The fact is that lots of people actively seek out the impractical, knowledge for the sake of knowledge humanities in places other than universities.  That’s why things like The Learning Company are profitable.  Men and women whose “college” experience consisted of a scattershot of “electives” in badly conceived, badly taught, and largely uninformed ‘relevant” applications of what should have been a foundation in philosophy, literature and history fork over hundreds of dollars for DVD sets of old guys lecturing on the concepts of good and evil in Paradise Lost and the importance of Original Sin in the sermons of John Donne.

I don’t think the wave of anti-intellectualism we’re experiencing is the result of people thinking the experts are full of it.  If anything, a thorough grouding in the liberal arts (all three divisions) should mean you are more likely to feel like that about experts, not less.

I don’t think it’s about left-wing professors, either.  The professors in the hard sciences tend to be just as left wing, if not more so. 

I don’t think it’s about “intellectuals” “sneering” at the masses.  I  certainly think there’s some sneering out there,  but I think the resentment came first, that what sneering there is–and there’s less of it than people want to believe–is a result of the resentment, not the cause of it.

I think that what has happened is this:  I think that the people charged with teaching and scholarship in the humanities have dropped the ball.  Lionel Trilling knew why there should be English departments, and why and how people should study literature.  Our English departments no longer seem to have a clue. 

Forget seem.  They no longer do.  Isolated individuals within those departments get it, but by and large the university divisions are populated by people who think that just about anything is more important than the liberal arts.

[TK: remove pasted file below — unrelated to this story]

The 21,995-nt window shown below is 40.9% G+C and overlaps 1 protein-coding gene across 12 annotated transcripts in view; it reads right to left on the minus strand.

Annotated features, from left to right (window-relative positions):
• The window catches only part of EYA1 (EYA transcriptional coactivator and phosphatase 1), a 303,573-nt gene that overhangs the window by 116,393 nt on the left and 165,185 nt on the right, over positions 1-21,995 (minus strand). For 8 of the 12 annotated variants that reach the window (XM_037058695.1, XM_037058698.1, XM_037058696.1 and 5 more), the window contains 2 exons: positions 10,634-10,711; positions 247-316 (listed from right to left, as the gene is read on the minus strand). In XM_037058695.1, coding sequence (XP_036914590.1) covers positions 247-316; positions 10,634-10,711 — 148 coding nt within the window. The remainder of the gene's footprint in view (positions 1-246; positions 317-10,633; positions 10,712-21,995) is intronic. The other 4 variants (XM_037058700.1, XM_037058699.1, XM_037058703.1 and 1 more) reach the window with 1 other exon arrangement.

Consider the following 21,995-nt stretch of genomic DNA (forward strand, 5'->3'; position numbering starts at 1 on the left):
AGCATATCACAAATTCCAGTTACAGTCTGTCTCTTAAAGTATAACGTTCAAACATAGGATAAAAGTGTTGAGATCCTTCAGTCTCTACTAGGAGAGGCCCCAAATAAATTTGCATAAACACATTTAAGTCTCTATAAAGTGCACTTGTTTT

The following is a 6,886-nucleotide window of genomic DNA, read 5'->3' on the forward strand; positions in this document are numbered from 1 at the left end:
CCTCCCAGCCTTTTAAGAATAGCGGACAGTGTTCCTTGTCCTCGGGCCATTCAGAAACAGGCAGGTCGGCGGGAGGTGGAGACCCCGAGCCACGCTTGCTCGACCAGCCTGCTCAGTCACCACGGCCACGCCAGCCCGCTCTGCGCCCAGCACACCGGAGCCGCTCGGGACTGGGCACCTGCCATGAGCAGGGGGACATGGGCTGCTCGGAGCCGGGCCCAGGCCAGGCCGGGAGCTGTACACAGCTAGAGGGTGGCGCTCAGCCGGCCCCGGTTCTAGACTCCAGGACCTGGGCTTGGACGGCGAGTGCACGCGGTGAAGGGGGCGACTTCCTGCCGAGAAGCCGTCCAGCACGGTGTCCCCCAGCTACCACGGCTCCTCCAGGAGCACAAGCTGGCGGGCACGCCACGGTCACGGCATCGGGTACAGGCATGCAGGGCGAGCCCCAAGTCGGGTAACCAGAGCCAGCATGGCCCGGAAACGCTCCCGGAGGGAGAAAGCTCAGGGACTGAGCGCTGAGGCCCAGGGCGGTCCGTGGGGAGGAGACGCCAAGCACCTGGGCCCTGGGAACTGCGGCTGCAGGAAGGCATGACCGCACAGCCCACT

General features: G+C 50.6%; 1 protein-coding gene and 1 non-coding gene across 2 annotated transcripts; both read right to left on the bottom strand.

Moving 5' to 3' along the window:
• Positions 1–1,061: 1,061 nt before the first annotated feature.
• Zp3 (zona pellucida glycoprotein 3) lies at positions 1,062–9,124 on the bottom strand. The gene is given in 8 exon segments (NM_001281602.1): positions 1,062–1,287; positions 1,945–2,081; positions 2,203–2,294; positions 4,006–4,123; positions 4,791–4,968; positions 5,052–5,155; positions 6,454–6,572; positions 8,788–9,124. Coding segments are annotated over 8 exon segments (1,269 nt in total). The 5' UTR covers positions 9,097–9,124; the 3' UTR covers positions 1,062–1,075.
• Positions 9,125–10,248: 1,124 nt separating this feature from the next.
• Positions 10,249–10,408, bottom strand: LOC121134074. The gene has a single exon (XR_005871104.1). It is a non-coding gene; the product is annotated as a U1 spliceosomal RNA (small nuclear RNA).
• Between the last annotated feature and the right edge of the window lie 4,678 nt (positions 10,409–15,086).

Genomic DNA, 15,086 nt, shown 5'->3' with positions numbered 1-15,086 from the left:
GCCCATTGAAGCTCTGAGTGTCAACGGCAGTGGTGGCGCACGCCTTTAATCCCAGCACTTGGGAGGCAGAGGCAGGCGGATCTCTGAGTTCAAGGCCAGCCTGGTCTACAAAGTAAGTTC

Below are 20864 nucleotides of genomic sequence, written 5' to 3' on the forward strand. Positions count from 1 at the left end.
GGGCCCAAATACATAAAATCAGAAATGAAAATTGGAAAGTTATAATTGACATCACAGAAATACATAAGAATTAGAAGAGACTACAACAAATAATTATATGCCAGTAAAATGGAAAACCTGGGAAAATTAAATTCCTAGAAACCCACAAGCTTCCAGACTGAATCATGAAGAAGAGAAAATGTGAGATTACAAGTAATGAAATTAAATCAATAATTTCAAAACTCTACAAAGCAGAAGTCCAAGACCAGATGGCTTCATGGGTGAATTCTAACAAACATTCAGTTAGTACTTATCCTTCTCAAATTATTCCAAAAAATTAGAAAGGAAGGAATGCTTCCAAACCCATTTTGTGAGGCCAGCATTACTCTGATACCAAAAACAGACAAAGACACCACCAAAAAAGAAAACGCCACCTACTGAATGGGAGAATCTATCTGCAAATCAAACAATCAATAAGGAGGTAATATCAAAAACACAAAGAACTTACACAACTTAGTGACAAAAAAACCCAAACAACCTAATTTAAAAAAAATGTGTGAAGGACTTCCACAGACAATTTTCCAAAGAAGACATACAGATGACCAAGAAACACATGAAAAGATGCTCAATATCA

They are, in their way, was pragmatically-minded as Robert would want them to be, but the practical uses they want to put literature to are not “building good citizens” but “building good revolutionaries” and “ending racism, sexism and homophobia.”  In a way, they’ve brought a kind of social gospel to the humanities.  We’re no longer talking about ultimate truths and ultimare reality any more.  We’re making our message make a difference in the lives of the people we encounter.

The problem is that there’s very little point to the social gospel, really.  If you want to “make a difference in the lives of people [you] encounter,” it’s much more sensible to study medicine or social work or even manufacturing than to deconstruct Huckleberry Finn.  If literature and philosophy and history are not valuable on their own terms, then they’re at best side issues, distractions, and not really valuable at all.

Why should anybody take humanites departments seriously if they don’t take themselves seriously, if they don’t see the point of what they do, if they don’t even do what it is they’re supposed to do?

I’m not going to say the humanities are dead.  The Teaching Company and The Great Courses and their cousins are in fact keeping them alive.  The real thing is out there, it’s just very seldom out there in university English departments.

And on the very lowest levels of the system as it is now constituted, it is not there at all.  

Ask any of my students why they’re required to take a course in English literature to graduate, and they’ll tell you it’s so the university can make money.  One of them told me, indignantly, that I had no right to expert her to know about things that happened before she was born.  And Milton and  Donne, Shakespeare and Austen, Oedipus sleeping with his mother and Odysseus sailing the wine-dark sea?  They’re boring.